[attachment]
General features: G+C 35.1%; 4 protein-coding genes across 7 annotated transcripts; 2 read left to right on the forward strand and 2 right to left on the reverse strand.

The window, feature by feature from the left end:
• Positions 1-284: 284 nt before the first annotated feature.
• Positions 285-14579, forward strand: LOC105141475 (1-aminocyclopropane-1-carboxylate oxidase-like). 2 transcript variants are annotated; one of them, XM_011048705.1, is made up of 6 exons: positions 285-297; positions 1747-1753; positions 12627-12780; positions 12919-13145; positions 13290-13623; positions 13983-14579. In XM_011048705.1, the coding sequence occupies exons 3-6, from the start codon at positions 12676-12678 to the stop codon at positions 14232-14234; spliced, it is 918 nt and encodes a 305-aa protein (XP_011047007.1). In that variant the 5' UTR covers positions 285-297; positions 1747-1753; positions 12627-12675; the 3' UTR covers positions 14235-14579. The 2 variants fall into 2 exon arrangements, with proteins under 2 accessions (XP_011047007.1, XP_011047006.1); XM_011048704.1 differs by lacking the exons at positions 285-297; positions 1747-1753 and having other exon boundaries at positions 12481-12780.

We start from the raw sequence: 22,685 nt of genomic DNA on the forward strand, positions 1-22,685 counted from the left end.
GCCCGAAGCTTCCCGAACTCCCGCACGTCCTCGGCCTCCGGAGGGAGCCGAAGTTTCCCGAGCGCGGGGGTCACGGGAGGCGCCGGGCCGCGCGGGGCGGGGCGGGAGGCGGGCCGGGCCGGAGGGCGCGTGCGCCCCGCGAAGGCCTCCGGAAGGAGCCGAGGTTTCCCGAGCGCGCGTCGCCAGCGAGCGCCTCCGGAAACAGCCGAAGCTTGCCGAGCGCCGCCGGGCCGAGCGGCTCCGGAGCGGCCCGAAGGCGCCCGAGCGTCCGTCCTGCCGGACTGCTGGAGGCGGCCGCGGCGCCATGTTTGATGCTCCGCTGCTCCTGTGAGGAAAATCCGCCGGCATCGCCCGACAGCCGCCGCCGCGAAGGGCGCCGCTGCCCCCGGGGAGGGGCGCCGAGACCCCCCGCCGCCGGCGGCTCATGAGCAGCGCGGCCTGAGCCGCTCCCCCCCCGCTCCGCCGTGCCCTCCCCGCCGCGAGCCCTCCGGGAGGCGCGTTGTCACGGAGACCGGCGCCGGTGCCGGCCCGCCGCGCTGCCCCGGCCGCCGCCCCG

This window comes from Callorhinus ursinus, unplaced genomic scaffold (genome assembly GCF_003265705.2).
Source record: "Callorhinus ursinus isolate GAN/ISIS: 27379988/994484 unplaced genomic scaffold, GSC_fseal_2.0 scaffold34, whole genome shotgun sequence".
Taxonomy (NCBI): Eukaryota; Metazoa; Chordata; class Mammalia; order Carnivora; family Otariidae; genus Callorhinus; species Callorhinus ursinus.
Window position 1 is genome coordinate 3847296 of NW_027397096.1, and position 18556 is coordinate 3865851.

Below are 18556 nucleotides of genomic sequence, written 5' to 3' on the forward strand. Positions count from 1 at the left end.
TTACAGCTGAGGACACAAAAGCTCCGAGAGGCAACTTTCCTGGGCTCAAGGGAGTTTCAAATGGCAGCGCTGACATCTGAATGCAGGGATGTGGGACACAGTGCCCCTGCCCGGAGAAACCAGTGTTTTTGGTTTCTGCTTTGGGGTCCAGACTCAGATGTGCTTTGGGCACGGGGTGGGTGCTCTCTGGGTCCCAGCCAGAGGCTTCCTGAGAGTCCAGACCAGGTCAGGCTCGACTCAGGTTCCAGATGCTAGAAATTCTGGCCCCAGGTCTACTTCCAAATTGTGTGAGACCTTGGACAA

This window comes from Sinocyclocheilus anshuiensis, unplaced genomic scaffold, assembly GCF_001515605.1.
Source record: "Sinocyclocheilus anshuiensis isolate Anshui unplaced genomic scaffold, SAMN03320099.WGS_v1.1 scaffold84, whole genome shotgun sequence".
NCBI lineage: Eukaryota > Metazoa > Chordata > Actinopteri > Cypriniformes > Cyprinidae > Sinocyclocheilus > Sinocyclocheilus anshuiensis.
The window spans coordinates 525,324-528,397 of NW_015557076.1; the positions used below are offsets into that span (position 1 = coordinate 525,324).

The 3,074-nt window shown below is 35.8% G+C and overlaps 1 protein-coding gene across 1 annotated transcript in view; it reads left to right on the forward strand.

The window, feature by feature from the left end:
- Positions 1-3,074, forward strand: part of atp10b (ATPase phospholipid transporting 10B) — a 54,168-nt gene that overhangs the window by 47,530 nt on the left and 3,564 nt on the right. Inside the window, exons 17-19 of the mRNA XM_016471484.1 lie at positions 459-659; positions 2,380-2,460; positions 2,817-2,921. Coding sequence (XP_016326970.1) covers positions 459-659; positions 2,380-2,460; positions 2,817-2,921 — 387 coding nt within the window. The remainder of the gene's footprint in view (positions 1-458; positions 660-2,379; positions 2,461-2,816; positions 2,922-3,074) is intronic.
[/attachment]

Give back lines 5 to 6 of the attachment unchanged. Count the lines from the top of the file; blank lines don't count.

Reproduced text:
We start from the raw sequence: 22,685 nt of genomic DNA on the forward strand, positions 1-22,685 counted from the left end.
GCCCGAAGCTTCCCGAACTCCCGCACGTCCTCGGCCTCCGGAGGGAGCCGAAGTTTCCCGAGCGCGGGGGTCACGGGAGGCGCCGGGCCGCGCGGGGCGGGGCGGGAGGCGGGCCGGGCCGGAGGGCGCGTGCGCCCCGCGAAGGCCTCCGGAAGGAGCCGAGGTTTCCCGAGCGCGCGTCGCCAGCGAGCGCCTCCGGAAACAGCCGAAGCTTGCCGAGCGCCGCCGGGCCGAGCGGCTCCGGAGCGGCCCGAAGGCGCCCGAGCGTCCGTCCTGCCGGACTGCTGGAGGCGGCCGCGGCGCCATGTTTGATGCTCCGCTGCTCCTGTGAGGAAAATCCGCCGGCATCGCCCGACAGCCGCCGCCGCGAAGGGCGCCGCTGCCCCCGGGGAGGGGCGCCGAGACCCCCCGCCGCCGGCGGCTCATGAGCAGCGCGGCCTGAGCCGCTCCCCCCCCGCTCCGCCGTGCCCTCCCCGCCGCGAGCCCTCCGGGAGGCGCGTTGTCACGGAGACCGGCGCCGGTGCCGGCCCGCCGCGCTGCCCCGGCCGCCGCCCCG